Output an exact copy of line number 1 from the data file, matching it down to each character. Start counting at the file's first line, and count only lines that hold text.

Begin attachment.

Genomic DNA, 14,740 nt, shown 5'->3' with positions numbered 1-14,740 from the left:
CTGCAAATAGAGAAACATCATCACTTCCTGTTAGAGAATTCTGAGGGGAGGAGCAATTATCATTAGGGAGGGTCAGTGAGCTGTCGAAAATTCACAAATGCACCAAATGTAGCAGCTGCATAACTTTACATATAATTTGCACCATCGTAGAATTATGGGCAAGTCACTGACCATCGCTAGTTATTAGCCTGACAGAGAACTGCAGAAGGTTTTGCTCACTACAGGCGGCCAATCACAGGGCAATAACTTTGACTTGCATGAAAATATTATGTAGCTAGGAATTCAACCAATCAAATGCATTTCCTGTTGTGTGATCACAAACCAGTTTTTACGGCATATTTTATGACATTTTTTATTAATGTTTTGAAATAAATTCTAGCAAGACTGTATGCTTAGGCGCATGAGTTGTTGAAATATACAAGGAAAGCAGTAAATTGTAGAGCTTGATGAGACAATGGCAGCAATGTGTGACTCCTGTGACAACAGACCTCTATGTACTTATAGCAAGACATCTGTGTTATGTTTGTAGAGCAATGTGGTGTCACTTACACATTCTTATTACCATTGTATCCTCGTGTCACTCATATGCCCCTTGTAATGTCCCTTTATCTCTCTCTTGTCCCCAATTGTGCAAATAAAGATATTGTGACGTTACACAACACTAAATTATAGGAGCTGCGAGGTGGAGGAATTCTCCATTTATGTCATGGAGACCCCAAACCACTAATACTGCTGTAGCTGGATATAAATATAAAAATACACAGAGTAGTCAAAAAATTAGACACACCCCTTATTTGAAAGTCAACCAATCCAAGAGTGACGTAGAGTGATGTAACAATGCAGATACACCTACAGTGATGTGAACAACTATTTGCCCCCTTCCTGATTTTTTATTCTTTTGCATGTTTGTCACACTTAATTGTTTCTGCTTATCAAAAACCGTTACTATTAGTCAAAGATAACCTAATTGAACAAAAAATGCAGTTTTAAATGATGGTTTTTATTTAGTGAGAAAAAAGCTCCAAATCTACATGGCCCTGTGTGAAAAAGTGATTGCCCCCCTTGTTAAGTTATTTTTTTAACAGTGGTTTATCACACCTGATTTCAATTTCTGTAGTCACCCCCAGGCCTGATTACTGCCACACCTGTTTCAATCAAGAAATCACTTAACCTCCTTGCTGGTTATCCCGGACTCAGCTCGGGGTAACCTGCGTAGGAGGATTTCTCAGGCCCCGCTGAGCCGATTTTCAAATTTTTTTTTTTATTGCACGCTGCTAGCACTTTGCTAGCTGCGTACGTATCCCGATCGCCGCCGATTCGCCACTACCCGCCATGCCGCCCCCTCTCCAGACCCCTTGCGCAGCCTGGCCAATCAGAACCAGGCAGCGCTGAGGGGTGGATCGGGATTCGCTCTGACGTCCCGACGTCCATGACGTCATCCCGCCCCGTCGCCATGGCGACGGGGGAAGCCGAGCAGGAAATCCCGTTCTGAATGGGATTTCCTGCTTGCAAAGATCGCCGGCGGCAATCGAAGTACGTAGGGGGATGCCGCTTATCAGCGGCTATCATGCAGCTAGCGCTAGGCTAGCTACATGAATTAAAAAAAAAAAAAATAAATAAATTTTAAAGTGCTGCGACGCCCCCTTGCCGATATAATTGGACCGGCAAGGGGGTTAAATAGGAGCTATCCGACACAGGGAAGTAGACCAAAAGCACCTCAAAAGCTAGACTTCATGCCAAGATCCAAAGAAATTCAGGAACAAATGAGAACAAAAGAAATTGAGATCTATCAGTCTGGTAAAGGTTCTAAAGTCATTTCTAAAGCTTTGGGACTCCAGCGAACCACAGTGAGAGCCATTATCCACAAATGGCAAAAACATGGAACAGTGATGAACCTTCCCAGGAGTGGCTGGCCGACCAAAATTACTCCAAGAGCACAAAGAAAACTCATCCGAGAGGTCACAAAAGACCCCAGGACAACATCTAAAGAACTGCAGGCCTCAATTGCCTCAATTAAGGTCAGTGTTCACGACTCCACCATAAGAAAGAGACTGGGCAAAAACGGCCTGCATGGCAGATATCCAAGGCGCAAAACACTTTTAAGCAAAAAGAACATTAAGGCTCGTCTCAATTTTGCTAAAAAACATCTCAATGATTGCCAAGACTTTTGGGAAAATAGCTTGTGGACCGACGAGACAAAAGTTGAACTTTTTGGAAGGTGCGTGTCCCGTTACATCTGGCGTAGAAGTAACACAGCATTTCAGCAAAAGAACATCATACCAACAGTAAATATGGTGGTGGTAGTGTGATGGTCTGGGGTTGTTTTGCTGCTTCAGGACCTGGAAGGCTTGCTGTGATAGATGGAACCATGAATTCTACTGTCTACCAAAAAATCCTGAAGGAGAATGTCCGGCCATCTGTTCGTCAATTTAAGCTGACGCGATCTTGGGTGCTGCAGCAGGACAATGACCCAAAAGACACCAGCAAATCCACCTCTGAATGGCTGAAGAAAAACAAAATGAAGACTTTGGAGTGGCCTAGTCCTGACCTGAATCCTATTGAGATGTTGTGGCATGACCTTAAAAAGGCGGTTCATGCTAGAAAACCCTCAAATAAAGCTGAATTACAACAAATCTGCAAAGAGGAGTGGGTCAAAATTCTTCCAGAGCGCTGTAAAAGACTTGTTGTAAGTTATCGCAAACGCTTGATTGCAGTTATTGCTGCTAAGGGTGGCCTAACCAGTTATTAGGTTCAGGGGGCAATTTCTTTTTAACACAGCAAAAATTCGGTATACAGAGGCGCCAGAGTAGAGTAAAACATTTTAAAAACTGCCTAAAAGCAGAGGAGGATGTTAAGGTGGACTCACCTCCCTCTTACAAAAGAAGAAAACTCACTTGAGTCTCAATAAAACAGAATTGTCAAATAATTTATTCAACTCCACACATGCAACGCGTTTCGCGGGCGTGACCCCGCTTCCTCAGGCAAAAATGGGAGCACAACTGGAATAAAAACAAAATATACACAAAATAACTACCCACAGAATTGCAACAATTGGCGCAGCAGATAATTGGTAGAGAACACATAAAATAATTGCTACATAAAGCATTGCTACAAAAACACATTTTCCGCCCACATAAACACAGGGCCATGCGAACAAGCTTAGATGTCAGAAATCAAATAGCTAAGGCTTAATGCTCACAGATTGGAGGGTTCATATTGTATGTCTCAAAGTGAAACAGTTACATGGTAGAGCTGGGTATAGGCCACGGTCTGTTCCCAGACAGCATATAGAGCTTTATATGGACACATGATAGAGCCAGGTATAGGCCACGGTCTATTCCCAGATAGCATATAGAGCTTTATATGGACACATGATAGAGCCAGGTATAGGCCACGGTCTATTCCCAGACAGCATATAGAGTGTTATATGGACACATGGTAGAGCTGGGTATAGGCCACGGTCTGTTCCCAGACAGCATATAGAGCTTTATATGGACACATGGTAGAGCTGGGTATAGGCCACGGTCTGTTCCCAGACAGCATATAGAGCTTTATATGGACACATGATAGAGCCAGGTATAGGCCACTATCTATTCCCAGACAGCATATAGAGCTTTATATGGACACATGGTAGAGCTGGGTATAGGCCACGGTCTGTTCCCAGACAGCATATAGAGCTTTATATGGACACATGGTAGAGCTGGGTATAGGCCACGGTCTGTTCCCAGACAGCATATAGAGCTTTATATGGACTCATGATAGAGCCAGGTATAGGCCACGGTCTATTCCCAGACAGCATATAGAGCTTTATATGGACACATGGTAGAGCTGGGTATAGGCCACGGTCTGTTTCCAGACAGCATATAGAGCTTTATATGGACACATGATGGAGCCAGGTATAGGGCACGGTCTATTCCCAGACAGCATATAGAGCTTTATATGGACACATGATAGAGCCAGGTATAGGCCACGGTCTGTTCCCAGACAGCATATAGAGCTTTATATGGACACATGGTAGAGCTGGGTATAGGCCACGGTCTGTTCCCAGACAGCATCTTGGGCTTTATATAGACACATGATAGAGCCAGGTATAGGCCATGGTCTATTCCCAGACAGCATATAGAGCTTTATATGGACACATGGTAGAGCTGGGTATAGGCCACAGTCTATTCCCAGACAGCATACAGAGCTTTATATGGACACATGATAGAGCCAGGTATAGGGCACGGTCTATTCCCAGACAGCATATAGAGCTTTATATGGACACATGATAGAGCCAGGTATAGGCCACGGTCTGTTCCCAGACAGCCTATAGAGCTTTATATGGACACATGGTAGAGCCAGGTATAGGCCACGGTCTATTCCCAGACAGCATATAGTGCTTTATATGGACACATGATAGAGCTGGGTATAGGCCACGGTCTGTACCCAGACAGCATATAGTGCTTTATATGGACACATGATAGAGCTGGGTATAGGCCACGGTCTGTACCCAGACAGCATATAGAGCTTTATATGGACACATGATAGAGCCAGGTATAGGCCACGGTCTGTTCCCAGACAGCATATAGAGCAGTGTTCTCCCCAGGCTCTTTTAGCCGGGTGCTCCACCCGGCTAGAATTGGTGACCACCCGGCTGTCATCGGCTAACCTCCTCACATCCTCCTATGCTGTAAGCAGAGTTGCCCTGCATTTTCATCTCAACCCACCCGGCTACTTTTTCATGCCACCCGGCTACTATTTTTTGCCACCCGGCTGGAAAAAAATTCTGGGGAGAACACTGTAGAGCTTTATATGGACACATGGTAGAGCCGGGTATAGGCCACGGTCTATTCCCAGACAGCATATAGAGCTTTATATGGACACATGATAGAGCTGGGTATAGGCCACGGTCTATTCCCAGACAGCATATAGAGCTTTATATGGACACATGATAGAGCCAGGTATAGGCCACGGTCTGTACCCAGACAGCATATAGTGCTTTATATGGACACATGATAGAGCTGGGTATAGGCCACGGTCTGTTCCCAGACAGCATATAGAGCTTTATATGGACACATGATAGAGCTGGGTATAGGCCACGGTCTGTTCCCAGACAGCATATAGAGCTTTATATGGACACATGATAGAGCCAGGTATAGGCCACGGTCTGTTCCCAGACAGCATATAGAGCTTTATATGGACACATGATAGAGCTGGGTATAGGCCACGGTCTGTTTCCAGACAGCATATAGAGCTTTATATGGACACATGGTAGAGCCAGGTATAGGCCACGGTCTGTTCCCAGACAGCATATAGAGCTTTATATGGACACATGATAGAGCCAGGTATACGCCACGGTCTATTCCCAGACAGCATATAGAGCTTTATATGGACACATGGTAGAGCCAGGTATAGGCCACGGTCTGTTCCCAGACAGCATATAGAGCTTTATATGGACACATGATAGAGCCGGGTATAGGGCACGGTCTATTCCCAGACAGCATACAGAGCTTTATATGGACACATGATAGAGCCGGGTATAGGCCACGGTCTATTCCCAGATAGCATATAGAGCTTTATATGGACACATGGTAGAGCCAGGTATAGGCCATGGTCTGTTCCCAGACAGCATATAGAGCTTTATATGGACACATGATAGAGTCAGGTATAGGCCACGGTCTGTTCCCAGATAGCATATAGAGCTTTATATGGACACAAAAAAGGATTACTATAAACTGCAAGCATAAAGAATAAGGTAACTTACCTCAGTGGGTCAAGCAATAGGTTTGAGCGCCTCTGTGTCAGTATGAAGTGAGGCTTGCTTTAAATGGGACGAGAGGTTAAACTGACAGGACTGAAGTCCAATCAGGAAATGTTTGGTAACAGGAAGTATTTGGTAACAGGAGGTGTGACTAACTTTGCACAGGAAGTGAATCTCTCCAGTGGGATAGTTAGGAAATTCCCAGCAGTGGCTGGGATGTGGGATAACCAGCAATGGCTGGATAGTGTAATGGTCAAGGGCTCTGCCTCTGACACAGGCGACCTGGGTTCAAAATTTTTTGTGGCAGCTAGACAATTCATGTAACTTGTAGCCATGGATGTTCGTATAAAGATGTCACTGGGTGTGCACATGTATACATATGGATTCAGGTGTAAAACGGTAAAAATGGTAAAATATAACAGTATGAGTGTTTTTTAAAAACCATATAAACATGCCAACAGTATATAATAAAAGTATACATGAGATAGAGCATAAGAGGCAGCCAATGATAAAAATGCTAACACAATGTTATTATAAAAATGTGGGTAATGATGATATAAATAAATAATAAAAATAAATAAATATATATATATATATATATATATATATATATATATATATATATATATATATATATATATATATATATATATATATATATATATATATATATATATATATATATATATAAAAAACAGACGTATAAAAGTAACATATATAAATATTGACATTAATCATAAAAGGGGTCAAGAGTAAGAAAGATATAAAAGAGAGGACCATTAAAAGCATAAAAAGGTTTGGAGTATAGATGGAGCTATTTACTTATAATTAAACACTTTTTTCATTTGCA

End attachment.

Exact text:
Genomic DNA, 14,740 nt, shown 5'->3' with positions numbered 1-14,740 from the left: